President Donald Trump signed an executive order Tuesday that took aim at former President Barack Obama’s Clean Water Rule. Though the exact wording of the order has not yet been released, it directed the Environmental Protection Agency and the United States Army Corps of Engineers to “reconsider” the rule.

Passed in 2015, the Clean Water Rule was essentially a clarification and addendum to the 1972 Clean Water Act. The latter bill laid out protection for waters that were “navigable” or, in layman’s terms, large, leaving America’s small bodies of water vulnerable. The Obama administration introduced the Clean Water Rule, also known as the Waters of the United States Rule, to define which of the nation’s small bodies of water would be subject to regulation.

The rule was met with significant opposition from farmers, developers and other groups, who felt it implemented excessive governmental regulations. Trump has called the legislation “a horrible, horrible rule,” adding that it “has sort of a nice name but everything else is bad.”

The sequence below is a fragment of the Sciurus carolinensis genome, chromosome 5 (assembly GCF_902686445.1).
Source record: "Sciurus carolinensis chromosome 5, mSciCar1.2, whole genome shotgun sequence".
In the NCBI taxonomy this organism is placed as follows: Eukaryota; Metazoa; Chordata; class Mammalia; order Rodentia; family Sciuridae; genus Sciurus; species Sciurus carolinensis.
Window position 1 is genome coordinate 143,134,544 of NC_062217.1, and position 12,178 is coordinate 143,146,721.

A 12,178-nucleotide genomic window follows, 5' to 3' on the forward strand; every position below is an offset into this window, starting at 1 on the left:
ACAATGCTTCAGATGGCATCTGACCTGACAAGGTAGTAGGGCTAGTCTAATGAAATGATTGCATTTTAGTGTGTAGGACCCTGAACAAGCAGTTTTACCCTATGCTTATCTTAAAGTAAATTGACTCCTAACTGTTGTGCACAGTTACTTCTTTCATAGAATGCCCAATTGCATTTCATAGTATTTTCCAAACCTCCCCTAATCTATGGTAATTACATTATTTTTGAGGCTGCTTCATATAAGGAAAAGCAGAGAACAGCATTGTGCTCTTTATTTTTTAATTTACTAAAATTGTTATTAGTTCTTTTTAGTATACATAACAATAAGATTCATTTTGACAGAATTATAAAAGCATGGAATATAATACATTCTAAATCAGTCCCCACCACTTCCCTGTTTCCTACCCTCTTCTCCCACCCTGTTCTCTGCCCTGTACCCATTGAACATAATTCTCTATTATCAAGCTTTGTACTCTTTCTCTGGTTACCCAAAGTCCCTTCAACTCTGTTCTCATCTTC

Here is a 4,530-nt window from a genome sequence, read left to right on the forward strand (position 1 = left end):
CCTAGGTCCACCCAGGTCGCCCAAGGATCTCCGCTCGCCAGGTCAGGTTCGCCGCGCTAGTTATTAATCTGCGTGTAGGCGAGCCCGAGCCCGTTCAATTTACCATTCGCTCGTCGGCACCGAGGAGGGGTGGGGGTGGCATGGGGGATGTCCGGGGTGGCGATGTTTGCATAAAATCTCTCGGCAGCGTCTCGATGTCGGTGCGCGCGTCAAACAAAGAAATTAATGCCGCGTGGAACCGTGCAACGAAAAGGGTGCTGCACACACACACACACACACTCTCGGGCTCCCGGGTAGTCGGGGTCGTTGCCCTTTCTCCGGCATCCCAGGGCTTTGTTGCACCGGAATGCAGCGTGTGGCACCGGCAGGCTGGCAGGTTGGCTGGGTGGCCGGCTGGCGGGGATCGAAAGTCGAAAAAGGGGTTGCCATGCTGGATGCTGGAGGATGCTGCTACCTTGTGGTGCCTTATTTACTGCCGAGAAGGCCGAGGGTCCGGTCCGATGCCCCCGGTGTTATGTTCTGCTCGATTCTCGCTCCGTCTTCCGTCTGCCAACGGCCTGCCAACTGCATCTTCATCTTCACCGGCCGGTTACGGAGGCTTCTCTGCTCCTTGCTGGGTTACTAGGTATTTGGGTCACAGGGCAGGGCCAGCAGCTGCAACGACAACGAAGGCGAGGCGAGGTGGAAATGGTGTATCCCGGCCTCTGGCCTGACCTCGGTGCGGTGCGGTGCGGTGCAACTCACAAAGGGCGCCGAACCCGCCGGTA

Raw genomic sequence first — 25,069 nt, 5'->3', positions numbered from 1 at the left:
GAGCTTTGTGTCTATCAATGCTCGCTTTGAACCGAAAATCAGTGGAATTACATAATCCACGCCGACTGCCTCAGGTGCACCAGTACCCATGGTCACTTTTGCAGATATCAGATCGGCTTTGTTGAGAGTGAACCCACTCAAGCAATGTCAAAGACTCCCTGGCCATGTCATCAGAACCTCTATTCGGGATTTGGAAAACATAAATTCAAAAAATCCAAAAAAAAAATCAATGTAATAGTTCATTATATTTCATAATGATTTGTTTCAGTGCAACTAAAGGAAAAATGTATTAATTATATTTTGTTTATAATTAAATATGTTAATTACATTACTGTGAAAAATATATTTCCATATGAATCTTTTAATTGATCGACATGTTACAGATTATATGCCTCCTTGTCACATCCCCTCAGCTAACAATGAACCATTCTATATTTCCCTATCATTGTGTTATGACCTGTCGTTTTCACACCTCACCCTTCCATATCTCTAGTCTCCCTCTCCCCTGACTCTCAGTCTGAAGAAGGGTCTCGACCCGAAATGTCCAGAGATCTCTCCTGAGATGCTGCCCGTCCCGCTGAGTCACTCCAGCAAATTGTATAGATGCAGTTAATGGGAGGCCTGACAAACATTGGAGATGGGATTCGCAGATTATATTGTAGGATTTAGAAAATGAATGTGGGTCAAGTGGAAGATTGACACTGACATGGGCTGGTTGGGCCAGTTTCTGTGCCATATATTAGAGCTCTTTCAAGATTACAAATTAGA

Environmental groups, however, said the law was necessary to keeping some of the nation’s important waters.

“This vital safeguard puts an end to over a decade of polluters taking advantage of a muddled law by restoring the Clean Water Act and putting the health of our communities and families first,” Michael Brune, the Sierra Club’s executive director, said in a statement at the time of the rule’s introduction.

Two years after its passage, the rule has never officially gone into effect thanks to a tangle of ongoing litigation and a stay issued by the 6th US Circuit Court of Appeals.

“It was a massive power grab,” Trump said Tuesday before signing the executive order. “Regulations and permits starting treating our wonderful small farmers and small businesses as if they were a major industrial polluter. They treated them horribly.”